US Stock Markets Shut Down as Sandy Threatens the East Coast
The US equity market will not open for trading on October 29, with hurricane Sandy threatening the East Coast. The decision was taken following consultations with regulators and New York City officials late on October 28. Sandy, which killed 66 people in the Caribbean, is expected to hit the New Jersey shore near Atlantic City on Monday night.
**US Stock Trading Cancelled**
The New York Stock Exchange (NYSE) and the Nasdaq will suspend all operations for the first time since 1985 when hurricane Gloria closed trading. “The US equity markets will not open on Monday because of the impending storm,” said John Nester, a spokesman for the US Security and Exchange Commission (SEC), as quoted by the FT. “The decision was made by the markets and market participants after careful consideration in consultation with the SEC.” Mr Nester also added that the SEC would stay in communication with the markets as the situation develops. Depending on the weather conditions, the shutdown may extend through to October 30.
Bloomberg quotes Larry Leibowitz, CEO of NYSE Euronext, as saying that keeping the market operating did not seem to serve the public interest. “Why do this? To prove we can? That didn’t seem to make a lot of sense,” noted Mr Leibowitz.
**Impact on Other Markets**
The suspension of US stock trading will also result in other markets closing, with US equity trading spread across 13 exchanges and dozens of private venues run by brokerages. Bloomberg reports that the Chicago Mercantile Exchange is expected to suspend floor trading on the Nymex oil market since it is located in an evacuation zone near the Hudson River in NYC. Bond trading, however, is likely to remain open on Monday morning and close at noon.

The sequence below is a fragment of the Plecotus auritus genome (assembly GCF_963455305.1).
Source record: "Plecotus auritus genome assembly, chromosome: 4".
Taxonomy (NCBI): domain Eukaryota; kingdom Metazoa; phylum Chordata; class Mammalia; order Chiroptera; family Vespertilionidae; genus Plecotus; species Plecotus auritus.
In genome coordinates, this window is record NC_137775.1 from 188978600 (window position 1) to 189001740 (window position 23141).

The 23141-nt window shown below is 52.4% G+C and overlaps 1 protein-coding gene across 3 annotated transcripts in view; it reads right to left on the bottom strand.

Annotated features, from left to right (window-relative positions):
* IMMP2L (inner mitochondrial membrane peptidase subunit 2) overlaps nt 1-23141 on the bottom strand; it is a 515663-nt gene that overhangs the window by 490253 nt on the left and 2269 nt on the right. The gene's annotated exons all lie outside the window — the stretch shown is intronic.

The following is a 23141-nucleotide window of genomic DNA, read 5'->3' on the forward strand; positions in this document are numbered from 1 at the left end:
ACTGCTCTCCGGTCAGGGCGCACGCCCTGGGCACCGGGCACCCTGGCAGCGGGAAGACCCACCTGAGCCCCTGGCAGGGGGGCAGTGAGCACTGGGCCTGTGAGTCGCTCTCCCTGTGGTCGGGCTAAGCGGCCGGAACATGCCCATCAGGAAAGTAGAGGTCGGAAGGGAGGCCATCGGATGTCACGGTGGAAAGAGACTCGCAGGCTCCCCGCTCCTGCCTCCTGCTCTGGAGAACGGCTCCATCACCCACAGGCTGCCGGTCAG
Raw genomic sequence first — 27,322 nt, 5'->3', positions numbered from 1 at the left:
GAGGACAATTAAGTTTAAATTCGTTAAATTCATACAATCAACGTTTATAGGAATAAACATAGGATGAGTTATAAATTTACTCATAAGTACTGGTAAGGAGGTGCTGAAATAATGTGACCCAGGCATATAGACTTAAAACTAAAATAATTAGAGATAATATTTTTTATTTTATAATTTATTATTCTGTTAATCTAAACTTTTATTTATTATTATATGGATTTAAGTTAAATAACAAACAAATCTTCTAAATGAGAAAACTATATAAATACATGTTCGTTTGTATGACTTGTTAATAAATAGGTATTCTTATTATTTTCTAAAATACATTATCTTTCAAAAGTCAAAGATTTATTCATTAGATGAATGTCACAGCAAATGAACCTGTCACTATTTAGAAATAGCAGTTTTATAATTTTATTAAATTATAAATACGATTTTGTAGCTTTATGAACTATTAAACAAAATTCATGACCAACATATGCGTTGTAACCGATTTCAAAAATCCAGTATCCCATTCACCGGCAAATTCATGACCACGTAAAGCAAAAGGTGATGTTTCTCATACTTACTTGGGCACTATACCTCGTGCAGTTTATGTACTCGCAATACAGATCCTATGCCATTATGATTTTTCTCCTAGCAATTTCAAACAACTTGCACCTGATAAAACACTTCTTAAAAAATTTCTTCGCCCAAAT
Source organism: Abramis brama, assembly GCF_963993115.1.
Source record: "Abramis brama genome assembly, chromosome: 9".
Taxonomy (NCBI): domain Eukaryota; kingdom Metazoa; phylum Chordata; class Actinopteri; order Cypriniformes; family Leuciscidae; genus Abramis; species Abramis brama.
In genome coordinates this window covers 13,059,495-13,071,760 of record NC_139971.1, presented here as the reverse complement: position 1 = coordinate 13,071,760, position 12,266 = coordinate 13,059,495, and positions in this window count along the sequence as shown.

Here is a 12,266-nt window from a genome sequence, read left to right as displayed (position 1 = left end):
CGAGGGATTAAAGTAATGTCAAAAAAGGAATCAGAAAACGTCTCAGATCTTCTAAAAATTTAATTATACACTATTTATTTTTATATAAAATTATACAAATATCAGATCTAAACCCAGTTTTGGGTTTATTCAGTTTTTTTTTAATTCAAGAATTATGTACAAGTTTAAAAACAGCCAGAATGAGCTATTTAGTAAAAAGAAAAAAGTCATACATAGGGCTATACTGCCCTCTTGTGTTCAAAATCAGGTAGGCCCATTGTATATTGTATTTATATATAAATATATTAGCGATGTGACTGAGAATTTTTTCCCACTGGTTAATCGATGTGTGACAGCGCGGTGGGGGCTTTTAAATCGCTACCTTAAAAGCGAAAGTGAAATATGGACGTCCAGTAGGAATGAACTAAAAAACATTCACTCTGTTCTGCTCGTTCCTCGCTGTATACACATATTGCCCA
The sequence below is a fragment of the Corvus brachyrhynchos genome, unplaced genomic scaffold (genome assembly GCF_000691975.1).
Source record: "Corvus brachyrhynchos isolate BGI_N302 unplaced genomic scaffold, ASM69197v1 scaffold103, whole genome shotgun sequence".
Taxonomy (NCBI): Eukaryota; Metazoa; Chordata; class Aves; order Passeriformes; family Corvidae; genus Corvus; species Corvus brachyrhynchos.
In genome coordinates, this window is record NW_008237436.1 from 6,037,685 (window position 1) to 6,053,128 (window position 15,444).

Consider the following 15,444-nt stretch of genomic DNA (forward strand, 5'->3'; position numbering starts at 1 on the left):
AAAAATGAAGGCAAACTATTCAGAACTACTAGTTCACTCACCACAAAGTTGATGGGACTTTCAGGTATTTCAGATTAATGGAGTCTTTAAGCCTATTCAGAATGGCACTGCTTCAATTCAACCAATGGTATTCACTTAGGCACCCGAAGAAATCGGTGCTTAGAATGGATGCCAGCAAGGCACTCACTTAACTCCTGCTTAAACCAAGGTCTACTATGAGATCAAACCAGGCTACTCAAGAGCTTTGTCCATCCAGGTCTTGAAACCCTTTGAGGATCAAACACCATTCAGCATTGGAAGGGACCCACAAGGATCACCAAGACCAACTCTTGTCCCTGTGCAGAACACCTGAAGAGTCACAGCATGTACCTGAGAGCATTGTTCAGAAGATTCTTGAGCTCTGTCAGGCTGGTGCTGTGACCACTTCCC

!m[NYSE Closes Trading Floor For The First Time Since 1985 ](/uploads/story/660/thumbs/pic1_inline.png)“It’s an inconvenience, but clearly the safety of the employees and participants in the market is a primary concern,” said James Angel, a professor at Georgetown University’s McDonough School of Business in Washington, as quoted by Bloomberg. “Even if the exchanges can operate totally remotely, people connecting to the exchanges may be battling floods.”
**Companies Bracing for the Storm**
Financial companies have also made plans to close some offices, to conduct business online and to let employees work from home. Bloomberg reports that the credit card company American Express Co (NYSE:AXP) whose headquarters is located in lower Manhattan, will shut all its offices in the tri-state area, whereas the investment bank Goldman Sachs (NYSE:GS) will be open for business with help from overseas offices and people working remotely.
Citigroup (NYSE:C) will shut offices located in potential flood zones. “Citi has contingency plans in place including locations that can be utilised to ensure continuity of operations,” said Shannon Bell, a Citigroup spokeswoman, as quoted by the New York Times. “Citi is committed to providing uninterrupted service to our clients during the storm and seeks to minimise any possible impact,” she added.
JPMorgan Chase (NYSE:JPM) also plans closing an office in a potential flood zone in lower Manhattan. The company’s other offices will remain open and ready to run off backup generators if needed.
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